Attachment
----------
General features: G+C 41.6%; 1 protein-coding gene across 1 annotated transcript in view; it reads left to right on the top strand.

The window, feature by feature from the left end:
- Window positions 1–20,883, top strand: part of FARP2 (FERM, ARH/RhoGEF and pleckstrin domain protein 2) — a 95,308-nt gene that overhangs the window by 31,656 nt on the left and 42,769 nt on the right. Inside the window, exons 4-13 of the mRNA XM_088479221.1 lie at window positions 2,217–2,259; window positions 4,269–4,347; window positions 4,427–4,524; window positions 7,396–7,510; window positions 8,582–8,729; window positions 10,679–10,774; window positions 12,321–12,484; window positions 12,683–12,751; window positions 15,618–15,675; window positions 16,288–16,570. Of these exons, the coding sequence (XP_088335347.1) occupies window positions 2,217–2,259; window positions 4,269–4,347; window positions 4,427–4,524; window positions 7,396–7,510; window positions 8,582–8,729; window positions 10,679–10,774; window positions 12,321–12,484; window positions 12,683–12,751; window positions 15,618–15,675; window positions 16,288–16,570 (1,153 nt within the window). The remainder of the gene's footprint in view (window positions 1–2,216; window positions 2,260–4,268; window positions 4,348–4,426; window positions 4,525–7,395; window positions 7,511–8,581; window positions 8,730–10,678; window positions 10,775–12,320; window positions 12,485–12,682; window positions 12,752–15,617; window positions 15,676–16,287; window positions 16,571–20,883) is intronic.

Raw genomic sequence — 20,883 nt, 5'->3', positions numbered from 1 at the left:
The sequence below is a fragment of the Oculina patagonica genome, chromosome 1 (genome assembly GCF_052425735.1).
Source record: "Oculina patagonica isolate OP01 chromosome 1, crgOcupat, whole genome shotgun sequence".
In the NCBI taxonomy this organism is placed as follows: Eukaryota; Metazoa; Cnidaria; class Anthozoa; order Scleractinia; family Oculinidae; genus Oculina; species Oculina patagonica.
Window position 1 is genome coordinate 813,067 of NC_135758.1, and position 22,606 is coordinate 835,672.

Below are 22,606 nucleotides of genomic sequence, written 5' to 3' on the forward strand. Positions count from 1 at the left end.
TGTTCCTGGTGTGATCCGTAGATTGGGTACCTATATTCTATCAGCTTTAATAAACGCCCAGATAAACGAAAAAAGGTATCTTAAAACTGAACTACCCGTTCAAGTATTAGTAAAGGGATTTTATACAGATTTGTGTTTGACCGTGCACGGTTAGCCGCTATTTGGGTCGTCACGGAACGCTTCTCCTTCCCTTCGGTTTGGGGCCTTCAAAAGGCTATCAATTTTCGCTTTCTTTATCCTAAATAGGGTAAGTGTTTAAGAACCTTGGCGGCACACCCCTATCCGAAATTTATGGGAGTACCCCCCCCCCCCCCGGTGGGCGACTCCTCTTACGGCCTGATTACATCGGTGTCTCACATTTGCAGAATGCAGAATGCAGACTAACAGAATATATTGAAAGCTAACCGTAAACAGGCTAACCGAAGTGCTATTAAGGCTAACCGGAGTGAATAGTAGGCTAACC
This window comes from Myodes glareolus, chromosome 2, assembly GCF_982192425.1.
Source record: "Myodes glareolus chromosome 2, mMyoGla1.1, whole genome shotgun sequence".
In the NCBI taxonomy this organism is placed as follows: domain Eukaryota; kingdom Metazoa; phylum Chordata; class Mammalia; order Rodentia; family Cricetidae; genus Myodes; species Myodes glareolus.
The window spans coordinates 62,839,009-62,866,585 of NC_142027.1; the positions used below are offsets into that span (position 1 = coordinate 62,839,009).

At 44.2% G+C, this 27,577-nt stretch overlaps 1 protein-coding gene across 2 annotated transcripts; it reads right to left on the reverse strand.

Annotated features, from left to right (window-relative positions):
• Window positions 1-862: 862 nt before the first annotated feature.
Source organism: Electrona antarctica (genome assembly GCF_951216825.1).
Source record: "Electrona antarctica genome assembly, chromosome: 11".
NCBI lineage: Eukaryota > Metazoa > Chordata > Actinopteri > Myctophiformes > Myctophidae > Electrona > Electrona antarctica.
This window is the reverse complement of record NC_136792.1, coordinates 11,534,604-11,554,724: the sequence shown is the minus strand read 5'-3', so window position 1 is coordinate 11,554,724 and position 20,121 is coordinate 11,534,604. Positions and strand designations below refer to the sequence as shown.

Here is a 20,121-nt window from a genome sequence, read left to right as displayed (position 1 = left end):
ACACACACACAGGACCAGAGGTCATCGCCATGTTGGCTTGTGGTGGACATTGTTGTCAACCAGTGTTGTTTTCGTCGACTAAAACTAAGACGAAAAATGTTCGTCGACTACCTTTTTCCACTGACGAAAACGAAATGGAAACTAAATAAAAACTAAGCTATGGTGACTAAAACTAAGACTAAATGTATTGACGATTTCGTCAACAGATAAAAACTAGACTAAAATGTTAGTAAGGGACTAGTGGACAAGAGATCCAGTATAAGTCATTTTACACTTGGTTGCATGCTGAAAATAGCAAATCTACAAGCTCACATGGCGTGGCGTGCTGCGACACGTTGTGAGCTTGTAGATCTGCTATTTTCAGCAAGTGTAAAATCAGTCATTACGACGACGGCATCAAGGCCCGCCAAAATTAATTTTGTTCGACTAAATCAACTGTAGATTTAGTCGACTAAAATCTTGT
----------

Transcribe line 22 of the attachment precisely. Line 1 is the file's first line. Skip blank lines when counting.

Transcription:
Here is a 20,121-nt window from a genome sequence, read left to right as displayed (position 1 = left end):